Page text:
This isn’t the first time I’ve tried to write about this.
Much of my husband’s family is not like us. Oh, we have tried to pretend it does not matter, but it does. Mostly to them. My in-laws live in a world of black and white and I bring so much gray. For nine years I succumbed to a subculture that does not accept grayness or dissenting views. I kept my opinions to myself until the absoluteness and ubiquitousness of conservativism made cracks in my surface and the words “I’m liberal” seeped through them. Nine years, it seems, is my limit for keeping quiet.
These two words – I’m liberal – changed everything. My father-in-law stopped calling me “a peach”. He has not visited us to meet our daughter, and likely will not hold her unless we travel to him and place her directly in his arms. My mother-in-law voiced her disappointment, to which I responded, “I cannot believe that you would ask me to pretend to be that I’m something that I’m not.” We are the recipient of disappointed looks as they judge our likely fate for self-identifying in this terrible way. To them, there is hardly a worse two words that I could have said.
I am saddened. My dreams of how my relationship with my in-laws might have been will likely not be realized, and yet I am relieved that my quiet façade is over. I’ve always felt proud of my in-laws for working so hard to live their lives in accordance with their ideals, even if the ideals were in opposition to mine: Prohibition, Tea Party, extreme right-wing. They were true to themselves, and I respected that.
There’s a spectrum to this, of course, spanning from close-minded intolerance at one extreme, to a median position of secure self-identity and acceptance of others, to the other extreme of being a blank slate upon which others write their convictions. I endeavor to live in the middle of the range: comfortable with who I am and also comfortable with who other people are. I strive to be respectful of other’s peaceful beliefs; the world is too complicated and diverse for simple views. Anything that seems normal to one person will be alien to someone else. Secure self-identity and tolerance of others.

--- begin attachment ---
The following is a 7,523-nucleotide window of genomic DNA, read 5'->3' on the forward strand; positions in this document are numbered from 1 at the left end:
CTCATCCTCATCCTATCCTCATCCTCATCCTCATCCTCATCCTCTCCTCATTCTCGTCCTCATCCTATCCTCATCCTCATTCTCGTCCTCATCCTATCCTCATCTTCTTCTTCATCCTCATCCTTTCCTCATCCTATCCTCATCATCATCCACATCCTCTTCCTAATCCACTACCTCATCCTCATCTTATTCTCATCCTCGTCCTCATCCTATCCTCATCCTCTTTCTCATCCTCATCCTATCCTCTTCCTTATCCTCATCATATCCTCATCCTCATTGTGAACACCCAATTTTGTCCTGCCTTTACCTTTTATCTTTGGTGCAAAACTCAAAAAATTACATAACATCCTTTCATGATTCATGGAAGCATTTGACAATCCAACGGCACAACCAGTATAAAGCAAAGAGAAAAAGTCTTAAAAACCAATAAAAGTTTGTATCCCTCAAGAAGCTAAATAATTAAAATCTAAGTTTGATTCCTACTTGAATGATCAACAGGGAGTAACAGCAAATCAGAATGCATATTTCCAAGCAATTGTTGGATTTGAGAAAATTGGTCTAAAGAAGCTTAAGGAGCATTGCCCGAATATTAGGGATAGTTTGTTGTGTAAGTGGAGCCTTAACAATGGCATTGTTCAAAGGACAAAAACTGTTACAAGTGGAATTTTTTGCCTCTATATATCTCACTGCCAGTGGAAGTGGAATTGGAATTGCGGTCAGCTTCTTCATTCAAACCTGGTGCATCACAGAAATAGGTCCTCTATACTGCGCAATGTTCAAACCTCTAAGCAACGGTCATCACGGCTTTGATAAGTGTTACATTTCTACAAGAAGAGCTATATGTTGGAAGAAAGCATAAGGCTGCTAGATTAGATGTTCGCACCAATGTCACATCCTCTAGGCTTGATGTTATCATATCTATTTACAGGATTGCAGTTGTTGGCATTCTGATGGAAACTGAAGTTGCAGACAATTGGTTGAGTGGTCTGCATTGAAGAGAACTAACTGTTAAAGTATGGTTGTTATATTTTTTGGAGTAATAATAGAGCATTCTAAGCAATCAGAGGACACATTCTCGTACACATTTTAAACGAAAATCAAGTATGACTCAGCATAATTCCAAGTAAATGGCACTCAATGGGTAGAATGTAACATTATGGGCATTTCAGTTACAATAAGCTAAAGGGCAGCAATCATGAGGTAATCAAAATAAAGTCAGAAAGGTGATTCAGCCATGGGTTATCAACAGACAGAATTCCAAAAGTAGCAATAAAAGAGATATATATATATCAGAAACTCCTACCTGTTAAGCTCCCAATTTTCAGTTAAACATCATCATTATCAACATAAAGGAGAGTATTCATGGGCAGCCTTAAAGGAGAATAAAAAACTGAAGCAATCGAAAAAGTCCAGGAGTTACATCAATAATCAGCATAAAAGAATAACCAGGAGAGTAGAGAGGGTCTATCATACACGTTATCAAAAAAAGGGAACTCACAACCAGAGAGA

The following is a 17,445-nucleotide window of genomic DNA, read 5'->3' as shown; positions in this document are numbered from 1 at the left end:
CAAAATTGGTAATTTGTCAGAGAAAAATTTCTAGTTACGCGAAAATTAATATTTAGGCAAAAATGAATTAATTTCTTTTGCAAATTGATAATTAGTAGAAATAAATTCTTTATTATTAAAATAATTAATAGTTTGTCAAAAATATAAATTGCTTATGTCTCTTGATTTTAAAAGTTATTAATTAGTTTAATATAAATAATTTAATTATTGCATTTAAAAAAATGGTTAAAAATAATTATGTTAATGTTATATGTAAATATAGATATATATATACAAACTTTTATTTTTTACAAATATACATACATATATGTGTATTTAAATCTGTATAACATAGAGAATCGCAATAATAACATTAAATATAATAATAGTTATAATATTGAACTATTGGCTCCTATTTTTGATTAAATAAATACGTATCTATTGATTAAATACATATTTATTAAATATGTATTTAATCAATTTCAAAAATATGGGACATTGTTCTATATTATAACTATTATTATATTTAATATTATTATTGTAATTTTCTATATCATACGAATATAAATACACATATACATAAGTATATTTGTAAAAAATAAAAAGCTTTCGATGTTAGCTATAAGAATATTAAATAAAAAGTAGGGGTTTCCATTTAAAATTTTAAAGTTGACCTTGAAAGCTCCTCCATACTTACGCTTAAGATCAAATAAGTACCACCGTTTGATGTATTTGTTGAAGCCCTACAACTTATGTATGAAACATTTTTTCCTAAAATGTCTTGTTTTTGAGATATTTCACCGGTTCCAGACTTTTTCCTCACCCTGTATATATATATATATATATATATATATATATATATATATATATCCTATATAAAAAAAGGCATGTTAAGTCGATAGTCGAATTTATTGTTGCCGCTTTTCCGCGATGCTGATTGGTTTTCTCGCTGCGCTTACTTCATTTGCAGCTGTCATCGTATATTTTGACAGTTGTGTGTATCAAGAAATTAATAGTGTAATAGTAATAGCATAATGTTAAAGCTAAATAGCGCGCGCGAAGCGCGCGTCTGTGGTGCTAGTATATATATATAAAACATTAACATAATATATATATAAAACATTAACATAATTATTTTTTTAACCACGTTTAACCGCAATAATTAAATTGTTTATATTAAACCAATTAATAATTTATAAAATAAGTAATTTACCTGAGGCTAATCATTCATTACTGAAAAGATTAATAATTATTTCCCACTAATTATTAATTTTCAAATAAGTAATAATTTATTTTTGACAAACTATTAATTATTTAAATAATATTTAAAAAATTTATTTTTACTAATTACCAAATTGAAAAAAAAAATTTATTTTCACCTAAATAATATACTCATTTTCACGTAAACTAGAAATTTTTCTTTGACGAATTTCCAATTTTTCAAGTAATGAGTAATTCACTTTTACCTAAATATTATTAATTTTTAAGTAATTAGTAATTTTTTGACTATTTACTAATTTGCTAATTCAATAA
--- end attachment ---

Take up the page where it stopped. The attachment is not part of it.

My in-laws live on the periphery of this spectrum. In their rather sheltered and homogenous world, I am a black cloud of Yankee Liberalism that darkens the landscape in ways that they do not appreciate, no matter how quiet I am. In their defense, it can be hard to accept the idea of living a life that is the opposite of yours with no dire consequence arising from it.
Sometimes, the hardest thing to be is yourself. It takes courage to muddy the still pool of another by being true to yourself: respectful, peaceful muddying that disrupts homogeneity and creates ripples by being different, being other.
My sister-in-law and I have a running joke where she gifts me black sheep. It places my different-ness into a wonderful perspective and I treasure the sheep. One year I gave her a mug bearing a black sheep and the words “It’s OK to be different!”. Sisters in the heart.
Now on my visits to see my husband’s family, I focus on seeing my sister-in-law and her husband. I focus on seeing my husband’s grandpa, with a Southern accent so thick that I have difficulty understanding him after many years of trying. My husband’s grandpa is a rare gem to me, particularly now that I have lost my last grandparent. I focus on seeing my nieces and nephew and watching them play with my children.
Beyond that, I am at a bit of a loss. I continue to do what I can to keep my drops of blue dye from disrupting their solid red pool, only in a way that does not betray myself. I am still seeking the median of the spectrum.